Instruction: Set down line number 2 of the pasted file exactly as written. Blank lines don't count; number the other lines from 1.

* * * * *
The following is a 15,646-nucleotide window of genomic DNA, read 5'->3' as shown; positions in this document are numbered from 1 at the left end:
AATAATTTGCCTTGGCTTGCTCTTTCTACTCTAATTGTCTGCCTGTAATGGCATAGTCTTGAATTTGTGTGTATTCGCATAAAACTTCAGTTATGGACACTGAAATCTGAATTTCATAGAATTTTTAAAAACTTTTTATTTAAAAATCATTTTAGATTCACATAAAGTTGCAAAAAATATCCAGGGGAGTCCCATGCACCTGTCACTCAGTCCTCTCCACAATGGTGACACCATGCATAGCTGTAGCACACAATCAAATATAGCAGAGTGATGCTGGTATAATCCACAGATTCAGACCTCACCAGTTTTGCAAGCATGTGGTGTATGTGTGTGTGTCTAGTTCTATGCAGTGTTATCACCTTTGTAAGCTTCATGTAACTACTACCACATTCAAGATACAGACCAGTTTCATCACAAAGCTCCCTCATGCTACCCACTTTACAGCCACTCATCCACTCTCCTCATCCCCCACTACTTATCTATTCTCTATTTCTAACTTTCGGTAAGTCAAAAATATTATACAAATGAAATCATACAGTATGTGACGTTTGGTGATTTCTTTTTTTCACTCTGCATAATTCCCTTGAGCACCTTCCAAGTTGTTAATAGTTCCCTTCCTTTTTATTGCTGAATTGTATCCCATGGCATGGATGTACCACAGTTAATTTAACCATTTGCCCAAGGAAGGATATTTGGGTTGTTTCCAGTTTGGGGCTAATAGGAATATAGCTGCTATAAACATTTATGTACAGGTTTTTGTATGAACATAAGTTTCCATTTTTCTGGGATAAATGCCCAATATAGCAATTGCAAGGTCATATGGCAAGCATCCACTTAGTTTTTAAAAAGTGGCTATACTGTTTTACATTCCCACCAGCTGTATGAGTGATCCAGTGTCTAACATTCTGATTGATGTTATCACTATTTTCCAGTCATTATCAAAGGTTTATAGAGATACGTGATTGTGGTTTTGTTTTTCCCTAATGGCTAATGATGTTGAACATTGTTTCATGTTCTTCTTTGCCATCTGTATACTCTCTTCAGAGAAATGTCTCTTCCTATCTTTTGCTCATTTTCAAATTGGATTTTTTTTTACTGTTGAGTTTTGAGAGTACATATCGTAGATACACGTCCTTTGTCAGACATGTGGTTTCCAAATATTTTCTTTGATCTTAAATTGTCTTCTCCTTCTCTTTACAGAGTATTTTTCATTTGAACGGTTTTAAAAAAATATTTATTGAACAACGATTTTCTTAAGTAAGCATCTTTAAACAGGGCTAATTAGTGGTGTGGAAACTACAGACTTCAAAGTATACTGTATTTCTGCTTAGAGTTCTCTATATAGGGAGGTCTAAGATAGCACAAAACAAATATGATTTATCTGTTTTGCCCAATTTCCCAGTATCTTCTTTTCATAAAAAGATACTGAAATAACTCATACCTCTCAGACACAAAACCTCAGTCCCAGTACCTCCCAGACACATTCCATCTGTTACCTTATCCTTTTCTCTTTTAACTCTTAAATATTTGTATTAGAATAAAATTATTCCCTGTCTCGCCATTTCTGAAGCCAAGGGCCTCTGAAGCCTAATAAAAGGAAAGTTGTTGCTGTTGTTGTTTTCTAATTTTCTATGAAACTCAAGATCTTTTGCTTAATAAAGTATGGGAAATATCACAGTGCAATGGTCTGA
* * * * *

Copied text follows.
AATAATTTGCCTTGGCTTGCTCTTTCTACTCTAATTGTCTGCCTGTAATGGCATAGTCTTGAATTTGTGTGTATTCGCATAAAACTTCAGTTATGGACACTGAAATCTGAATTTCATAGAATTTTTAAAAACTTTTTATTTAAAAATCATTTTAGATTCACATAAAGTTGCAAAAAATATCCAGGGGAGTCCCATGCACCTGTCACTCAGTCCTCTCCACAATGGTGACACCATGCATAGCTGTAGCACACAATCAAATATAGCAGAGTGATGCTGGTATAATCCACAGATTCAGACCTCACCAGTTTTGCAAGCATGTGGTGTATGTGTGTGTGTCTAGTTCTATGCAGTGTTATCACCTTTGTAAGCTTCATGTAACTACTACCACATTCAAGATACAGACCAGTTTCATCACAAAGCTCCCTCATGCTACCCACTTTACAGCCACTCATCCACTCTCCTCATCCCCCACTACTTATCTATTCTCTATTTCTAACTTTCGGTAAGTCAAAAATATTATACAAATGAAATCATACAGTATGTGACGTTTGGTGATTTCTTTTTTTCACTCTGCATAATTCCCTTGAGCACCTTCCAAGTTGTTAATAGTTCCCTTCCTTTTTATTGCTGAATTGTATCCCATGGCATGGATGTACCACAGTTAATTTAACCATTTGCCCAAGGAAGGATATTTGGGTTGTTTCCAGTTTGGGGCTAATAGGAATATAGCTGCTATAAACATTTATGTACAGGTTTTTGTATGAACATAAGTTTCCATTTTTCTGGGATAAATGCCCAATATAGCAATTGCAAGGTCATATGGCAAGCATCCACTTAGTTTTTAAAAAGTGGCTATACTGTTTTACATTCCCACCAGCTGTATGAGTGATCCAGTGTCTAACATTCTGATTGATGTTATCACTATTTTCCAGTCATTATCAAAGGTTTATAGAGATACGTGATTGTGGTTTTGTTTTTCCCTAATGGCTAATGATGTTGAACATTGTTTCATGTTCTTCTTTGCCATCTGTATACTCTCTTCAGAGAAATGTCTCTTCCTATCTTTTGCTCATTTTCAAATTGGATTTTTTTTTACTGTTGAGTTTTGAGAGTACATATCGTAGATACACGTCCTTTGTCAGACATGTGGTTTCCAAATATTTTCTTTGATCTTAAATTGTCTTCTCCTTCTCTTTACAGAGTATTTTTCATTTGAACGGTTTTAAAAAAATATTTATTGAACAACGATTTTCTTAAGTAAGCATCTTTAAACAGGGCTAATTAGTGGTGTGGAAACTACAGACTTCAAAGTATACTGTATTTCTGCTTAGAGTTCTCTATATAGGGAGGTCTAAGATAGCACAAAACAAATATGATTTATCTGTTTTGCCCAATTTCCCAGTATCTTCTTTTCATAAAAAGATACTGAAATAACTCATACCTCTCAGACACAAAACCTCAGTCCCAGTACCTCCCAGACACATTCCATCTGTTACCTTATCCTTTTCTCTTTTAACTCTTAAATATTTGTATTAGAATAAAATTATTCCCTGTCTCGCCATTTCTGAAGCCAAGGGCCTCTGAAGCCTAATAAAAGGAAAGTTGTTGCTGTTGTTGTTTTCTAATTTTCTATGAAACTCAAGATCTTTTGCTTAATAAAGTATGGGAAATATCACAGTGCAATGGTCTGA